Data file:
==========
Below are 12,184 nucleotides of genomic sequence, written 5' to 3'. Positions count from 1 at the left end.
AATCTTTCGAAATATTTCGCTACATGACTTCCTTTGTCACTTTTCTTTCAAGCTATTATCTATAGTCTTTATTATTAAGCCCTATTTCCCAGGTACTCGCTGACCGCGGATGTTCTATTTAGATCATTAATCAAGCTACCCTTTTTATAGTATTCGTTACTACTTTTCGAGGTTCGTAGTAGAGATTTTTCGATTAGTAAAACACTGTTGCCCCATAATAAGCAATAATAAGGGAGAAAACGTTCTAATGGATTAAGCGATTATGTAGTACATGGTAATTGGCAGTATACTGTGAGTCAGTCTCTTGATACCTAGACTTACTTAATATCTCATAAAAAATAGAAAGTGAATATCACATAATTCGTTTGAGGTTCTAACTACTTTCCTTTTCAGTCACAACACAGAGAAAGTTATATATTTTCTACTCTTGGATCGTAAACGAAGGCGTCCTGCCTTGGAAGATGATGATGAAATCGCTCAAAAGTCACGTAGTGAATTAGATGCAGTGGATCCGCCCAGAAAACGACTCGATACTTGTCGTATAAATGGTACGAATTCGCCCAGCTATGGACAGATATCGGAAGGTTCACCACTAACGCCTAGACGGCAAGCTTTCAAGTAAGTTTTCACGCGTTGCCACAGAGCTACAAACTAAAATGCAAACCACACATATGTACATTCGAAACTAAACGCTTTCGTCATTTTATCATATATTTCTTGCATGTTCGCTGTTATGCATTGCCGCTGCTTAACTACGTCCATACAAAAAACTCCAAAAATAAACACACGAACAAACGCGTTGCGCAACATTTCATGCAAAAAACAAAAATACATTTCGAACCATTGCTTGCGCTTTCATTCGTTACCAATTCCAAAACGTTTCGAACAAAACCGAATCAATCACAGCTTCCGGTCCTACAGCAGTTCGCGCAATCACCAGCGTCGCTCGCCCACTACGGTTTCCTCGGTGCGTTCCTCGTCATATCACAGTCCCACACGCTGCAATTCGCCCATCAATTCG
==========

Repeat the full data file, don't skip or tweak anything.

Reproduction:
Below are 12,184 nucleotides of genomic sequence, written 5' to 3'. Positions count from 1 at the left end.
AATCTTTCGAAATATTTCGCTACATGACTTCCTTTGTCACTTTTCTTTCAAGCTATTATCTATAGTCTTTATTATTAAGCCCTATTTCCCAGGTACTCGCTGACCGCGGATGTTCTATTTAGATCATTAATCAAGCTACCCTTTTTATAGTATTCGTTACTACTTTTCGAGGTTCGTAGTAGAGATTTTTCGATTAGTAAAACACTGTTGCCCCATAATAAGCAATAATAAGGGAGAAAACGTTCTAATGGATTAAGCGATTATGTAGTACATGGTAATTGGCAGTATACTGTGAGTCAGTCTCTTGATACCTAGACTTACTTAATATCTCATAAAAAATAGAAAGTGAATATCACATAATTCGTTTGAGGTTCTAACTACTTTCCTTTTCAGTCACAACACAGAGAAAGTTATATATTTTCTACTCTTGGATCGTAAACGAAGGCGTCCTGCCTTGGAAGATGATGATGAAATCGCTCAAAAGTCACGTAGTGAATTAGATGCAGTGGATCCGCCCAGAAAACGACTCGATACTTGTCGTATAAATGGTACGAATTCGCCCAGCTATGGACAGATATCGGAAGGTTCACCACTAACGCCTAGACGGCAAGCTTTCAAGTAAGTTTTCACGCGTTGCCACAGAGCTACAAACTAAAATGCAAACCACACATATGTACATTCGAAACTAAACGCTTTCGTCATTTTATCATATATTTCTTGCATGTTCGCTGTTATGCATTGCCGCTGCTTAACTACGTCCATACAAAAAACTCCAAAAATAAACACACGAACAAACGCGTTGCGCAACATTTCATGCAAAAAACAAAAATACATTTCGAACCATTGCTTGCGCTTTCATTCGTTACCAATTCCAAAACGTTTCGAACAAAACCGAATCAATCACAGCTTCCGGTCCTACAGCAGTTCGCGCAATCACCAGCGTCGCTCGCCCACTACGGTTTCCTCGGTGCGTTCCTCGTCATATCACAGTCCCACACGCTGCAATTCGCCCATCAATTCG